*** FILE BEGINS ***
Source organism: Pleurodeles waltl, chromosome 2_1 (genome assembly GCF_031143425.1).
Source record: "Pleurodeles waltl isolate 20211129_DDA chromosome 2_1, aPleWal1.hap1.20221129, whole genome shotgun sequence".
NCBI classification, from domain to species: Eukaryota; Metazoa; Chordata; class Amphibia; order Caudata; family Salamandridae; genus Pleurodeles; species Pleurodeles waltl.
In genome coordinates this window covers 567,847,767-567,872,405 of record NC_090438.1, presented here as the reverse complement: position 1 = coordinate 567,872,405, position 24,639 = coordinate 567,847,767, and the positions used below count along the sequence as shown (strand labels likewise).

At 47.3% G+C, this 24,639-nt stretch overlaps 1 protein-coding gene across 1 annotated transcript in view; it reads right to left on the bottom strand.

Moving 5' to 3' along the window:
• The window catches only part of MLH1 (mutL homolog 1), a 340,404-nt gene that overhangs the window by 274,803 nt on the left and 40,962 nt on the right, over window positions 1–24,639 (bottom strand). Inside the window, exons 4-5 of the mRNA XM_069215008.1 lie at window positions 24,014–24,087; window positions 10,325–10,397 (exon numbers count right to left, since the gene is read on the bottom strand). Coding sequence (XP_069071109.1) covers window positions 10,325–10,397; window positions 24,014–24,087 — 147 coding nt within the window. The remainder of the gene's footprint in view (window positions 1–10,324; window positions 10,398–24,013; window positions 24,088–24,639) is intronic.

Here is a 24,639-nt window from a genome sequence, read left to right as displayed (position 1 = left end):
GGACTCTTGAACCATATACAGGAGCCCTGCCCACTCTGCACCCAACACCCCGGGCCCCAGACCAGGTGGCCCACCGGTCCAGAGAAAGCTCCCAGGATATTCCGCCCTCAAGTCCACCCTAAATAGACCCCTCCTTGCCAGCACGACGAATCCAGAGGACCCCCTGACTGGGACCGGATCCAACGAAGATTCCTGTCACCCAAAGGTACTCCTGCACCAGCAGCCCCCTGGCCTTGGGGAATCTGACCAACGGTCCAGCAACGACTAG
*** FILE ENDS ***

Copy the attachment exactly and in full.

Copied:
Source organism: Pleurodeles waltl, chromosome 2_1 (genome assembly GCF_031143425.1).
Source record: "Pleurodeles waltl isolate 20211129_DDA chromosome 2_1, aPleWal1.hap1.20221129, whole genome shotgun sequence".
NCBI classification, from domain to species: Eukaryota; Metazoa; Chordata; class Amphibia; order Caudata; family Salamandridae; genus Pleurodeles; species Pleurodeles waltl.
In genome coordinates this window covers 567,847,767-567,872,405 of record NC_090438.1, presented here as the reverse complement: position 1 = coordinate 567,872,405, position 24,639 = coordinate 567,847,767, and the positions used below count along the sequence as shown (strand labels likewise).

At 47.3% G+C, this 24,639-nt stretch overlaps 1 protein-coding gene across 1 annotated transcript in view; it reads right to left on the bottom strand.

Moving 5' to 3' along the window:
• The window catches only part of MLH1 (mutL homolog 1), a 340,404-nt gene that overhangs the window by 274,803 nt on the left and 40,962 nt on the right, over window positions 1–24,639 (bottom strand). Inside the window, exons 4-5 of the mRNA XM_069215008.1 lie at window positions 24,014–24,087; window positions 10,325–10,397 (exon numbers count right to left, since the gene is read on the bottom strand). Coding sequence (XP_069071109.1) covers window positions 10,325–10,397; window positions 24,014–24,087 — 147 coding nt within the window. The remainder of the gene's footprint in view (window positions 1–10,324; window positions 10,398–24,013; window positions 24,088–24,639) is intronic.

Here is a 24,639-nt window from a genome sequence, read left to right as displayed (position 1 = left end):
GGACTCTTGAACCATATACAGGAGCCCTGCCCACTCTGCACCCAACACCCCGGGCCCCAGACCAGGTGGCCCACCGGTCCAGAGAAAGCTCCCAGGATATTCCGCCCTCAAGTCCACCCTAAATAGACCCCTCCTTGCCAGCACGACGAATCCAGAGGACCCCCTGACTGGGACCGGATCCAACGAAGATTCCTGTCACCCAAAGGTACTCCTGCACCAGCAGCCCCCTGGCCTTGGGGAATCTGACCAACGGTCCAGCAACGACTAG